It’s strange to consider now, but in the early 1970s American film studios were uncertain about the directing abilities of Clint Eastwood. Despite being such a prominent screen figure, Eastwood’s urge to get behind the camera was initially met with scepticism. Having cut his teeth learning from the directors he worked with, in particular Sergio Leone and Don Siegel, Eastwood was soon in a position to make that switch. On the evidence of his directorial debut, Play Misty for Me, critics and studio bosses needn’t have feared.
The film follows Eastwood’s freewheeling, womanising Californian DJ, Dave, who lives in the idyllic coastal town of Carmel-by-the-Sea and hosts the late-night blues and jazz shows for the local radio station. He takes callers’ requests and doesn’t notice that a regular listener always requests Errol Garner’s ‘Misty’. After his latest session, he pops into a bar where he believes he picks up Evelyn (Jessica Walter). In reality, Evelyn is the fan that rings every night to request the song; her obsession with Dave is already out of control.
Dave’s rekindling of his previous relationship with Tobie (Donna Mills) causes Evelyn to become increasingly manic in her attempts to possess the DJ. She stalks him, crashes interviews and work meetings, and even attempts suicide when it’s clear that she is unwelcome in Dave’s house. Just how far is Evelyn prepared to go in order to have Dave to herself?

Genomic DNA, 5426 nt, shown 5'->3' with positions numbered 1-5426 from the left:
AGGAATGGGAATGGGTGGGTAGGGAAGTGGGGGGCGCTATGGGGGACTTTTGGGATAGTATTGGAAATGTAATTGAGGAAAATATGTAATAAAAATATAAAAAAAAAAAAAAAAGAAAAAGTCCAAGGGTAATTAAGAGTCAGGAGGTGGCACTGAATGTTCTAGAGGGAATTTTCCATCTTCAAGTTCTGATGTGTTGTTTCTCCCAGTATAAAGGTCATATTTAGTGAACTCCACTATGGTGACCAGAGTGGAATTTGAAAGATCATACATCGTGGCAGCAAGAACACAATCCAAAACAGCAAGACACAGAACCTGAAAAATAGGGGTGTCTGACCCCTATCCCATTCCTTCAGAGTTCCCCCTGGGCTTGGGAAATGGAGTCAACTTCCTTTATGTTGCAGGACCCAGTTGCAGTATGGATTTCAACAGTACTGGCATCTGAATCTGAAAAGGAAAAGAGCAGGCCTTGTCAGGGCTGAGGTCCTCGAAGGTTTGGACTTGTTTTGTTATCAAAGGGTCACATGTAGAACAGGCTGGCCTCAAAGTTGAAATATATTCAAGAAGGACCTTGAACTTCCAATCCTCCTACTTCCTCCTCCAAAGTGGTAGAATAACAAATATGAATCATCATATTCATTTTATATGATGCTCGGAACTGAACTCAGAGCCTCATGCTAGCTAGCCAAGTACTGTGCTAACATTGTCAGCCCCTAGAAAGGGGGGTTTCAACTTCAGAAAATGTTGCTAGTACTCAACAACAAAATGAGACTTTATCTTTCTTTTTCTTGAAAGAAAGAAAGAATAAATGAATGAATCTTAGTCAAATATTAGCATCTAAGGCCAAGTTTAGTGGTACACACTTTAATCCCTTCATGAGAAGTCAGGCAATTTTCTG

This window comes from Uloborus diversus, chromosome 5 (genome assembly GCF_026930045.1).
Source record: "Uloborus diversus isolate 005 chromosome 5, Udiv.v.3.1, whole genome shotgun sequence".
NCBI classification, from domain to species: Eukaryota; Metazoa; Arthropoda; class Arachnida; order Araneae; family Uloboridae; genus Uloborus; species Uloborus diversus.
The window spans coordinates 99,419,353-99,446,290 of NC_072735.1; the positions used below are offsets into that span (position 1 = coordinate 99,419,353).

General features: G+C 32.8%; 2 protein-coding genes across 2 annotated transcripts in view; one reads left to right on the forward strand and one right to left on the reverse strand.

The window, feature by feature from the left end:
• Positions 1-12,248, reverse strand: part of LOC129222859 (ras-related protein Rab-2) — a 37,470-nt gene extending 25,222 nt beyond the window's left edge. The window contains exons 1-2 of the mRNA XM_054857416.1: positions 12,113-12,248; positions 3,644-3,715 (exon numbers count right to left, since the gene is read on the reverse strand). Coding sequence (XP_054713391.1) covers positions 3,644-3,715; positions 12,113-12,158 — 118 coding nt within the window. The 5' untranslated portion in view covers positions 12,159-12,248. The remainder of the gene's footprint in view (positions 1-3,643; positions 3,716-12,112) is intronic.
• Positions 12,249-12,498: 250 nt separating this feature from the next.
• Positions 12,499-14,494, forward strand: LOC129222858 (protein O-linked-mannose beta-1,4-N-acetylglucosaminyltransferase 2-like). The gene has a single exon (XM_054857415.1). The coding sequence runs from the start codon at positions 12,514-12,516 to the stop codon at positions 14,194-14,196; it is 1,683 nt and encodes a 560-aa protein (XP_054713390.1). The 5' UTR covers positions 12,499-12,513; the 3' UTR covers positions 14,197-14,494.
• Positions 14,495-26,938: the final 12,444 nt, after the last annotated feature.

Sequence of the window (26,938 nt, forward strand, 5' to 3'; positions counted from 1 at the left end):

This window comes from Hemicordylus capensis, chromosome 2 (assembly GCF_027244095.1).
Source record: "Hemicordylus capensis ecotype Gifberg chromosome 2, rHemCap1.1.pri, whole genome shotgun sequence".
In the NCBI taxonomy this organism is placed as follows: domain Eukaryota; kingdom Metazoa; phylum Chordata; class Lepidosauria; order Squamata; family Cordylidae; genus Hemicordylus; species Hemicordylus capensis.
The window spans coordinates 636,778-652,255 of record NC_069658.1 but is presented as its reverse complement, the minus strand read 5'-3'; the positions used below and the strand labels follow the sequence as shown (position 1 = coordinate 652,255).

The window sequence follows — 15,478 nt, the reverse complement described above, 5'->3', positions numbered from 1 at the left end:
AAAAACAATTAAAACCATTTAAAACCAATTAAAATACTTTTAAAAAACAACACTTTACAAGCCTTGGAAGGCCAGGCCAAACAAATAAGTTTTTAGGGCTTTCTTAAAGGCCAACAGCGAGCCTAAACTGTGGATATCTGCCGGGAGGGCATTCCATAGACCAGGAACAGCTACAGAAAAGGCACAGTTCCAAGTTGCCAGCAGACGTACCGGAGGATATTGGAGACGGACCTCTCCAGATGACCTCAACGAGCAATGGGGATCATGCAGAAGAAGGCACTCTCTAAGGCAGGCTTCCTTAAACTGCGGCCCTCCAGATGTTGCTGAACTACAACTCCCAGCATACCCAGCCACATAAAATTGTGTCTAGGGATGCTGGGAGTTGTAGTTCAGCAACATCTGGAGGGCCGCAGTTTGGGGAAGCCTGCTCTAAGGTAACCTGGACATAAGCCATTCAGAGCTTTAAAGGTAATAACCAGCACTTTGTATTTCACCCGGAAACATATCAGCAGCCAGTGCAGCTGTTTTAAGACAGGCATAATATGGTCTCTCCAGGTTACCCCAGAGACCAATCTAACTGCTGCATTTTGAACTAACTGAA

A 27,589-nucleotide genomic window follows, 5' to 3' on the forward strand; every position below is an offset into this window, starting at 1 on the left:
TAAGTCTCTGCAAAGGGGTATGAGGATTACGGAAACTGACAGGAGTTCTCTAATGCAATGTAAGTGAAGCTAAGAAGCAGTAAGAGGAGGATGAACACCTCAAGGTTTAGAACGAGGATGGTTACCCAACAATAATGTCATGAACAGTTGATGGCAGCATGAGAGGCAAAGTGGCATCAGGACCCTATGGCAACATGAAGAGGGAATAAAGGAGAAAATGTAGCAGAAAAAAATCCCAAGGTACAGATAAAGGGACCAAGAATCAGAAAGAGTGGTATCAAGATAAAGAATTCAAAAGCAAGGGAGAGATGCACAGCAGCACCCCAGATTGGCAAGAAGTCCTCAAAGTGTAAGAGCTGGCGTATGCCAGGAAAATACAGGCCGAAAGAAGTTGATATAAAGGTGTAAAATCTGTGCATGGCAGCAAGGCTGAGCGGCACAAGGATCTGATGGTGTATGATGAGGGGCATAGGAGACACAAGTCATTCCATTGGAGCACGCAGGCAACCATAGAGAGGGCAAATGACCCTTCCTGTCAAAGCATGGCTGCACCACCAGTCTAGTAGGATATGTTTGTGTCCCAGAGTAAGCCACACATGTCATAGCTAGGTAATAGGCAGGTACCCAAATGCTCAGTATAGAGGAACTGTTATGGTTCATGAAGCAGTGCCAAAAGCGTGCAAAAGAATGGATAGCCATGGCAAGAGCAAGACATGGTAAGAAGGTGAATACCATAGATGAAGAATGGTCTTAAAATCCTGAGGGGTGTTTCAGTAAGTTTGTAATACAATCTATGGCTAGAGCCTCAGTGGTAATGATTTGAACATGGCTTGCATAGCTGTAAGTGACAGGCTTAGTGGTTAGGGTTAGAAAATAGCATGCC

Eastwood’s debut is a dark film. He harnesses some of the same paranoia seen in Siegel’s films (the director himself making a cameo as a bartender). Yet, for its period, Play Misty for Me is also refreshing in its approach to obsessive tendencies, celebrity infatuation, and even its concern over the removal of barriers in the name of Free Love. With all of these aspects, the film hides many writhing counter-culture horrors underneath its hazy Californian paradise.
Aside from its obvious visual qualities, there is also an unnerving authenticity to the film’s drama. This is especially true of Evelyn’s toxic tactics in getting Dave to seemingly commit to things he repeatedly suggests he doesn’t want. This authenticity stemmed from several real-life incidents. The character of Evelyn was inspired first by an anonymous DJ based in Mendocino County, who was stalked intensely by a fan, and an incident from Eastwood’s life when he was still finding his feet as an actor in the 1950s.
When Eastwood was 19, he met a 23-year-old woman who became infatuated with him. As he told one biographer, “There was a little misinterpretation about how serious the whole thing was.” This plays out note-for-note in Play Misty for Me’s early scenes, a misunderstanding quickly descending into something more uncomfortable. Much of the power of these – at times unbearably awkward – scenes comes from the superb Jessica Walter, who possesses a wild-eyed mania that puts her on a par with several of the era’s most unnerving screen villains.
Eastwood had further issues with the studio, who were unsure why the villain of the film should be a woman. “The studio people said, ‘Why do you want to do a movie where the woman has the best part?’” Eastwood recalled to another biographer. “My reaction was: ‘Why not?’ I figured, ‘Why should men have all the fun playing disturbed characters?’”
Walter relishes every moment on screen, her sickly positivity utterly chilling. A one-night stand quickly leads to Evelyn effectively moving in, sneakily having a key cut for the front door and generally veiling her manipulative nature behind pleasantries. It’s a believable scenario in which simple acts of kindness are weaponised, escalating until Evelyn resorts to the most extreme act of self-harm; a flash of violence hinting at even greater horrors to come.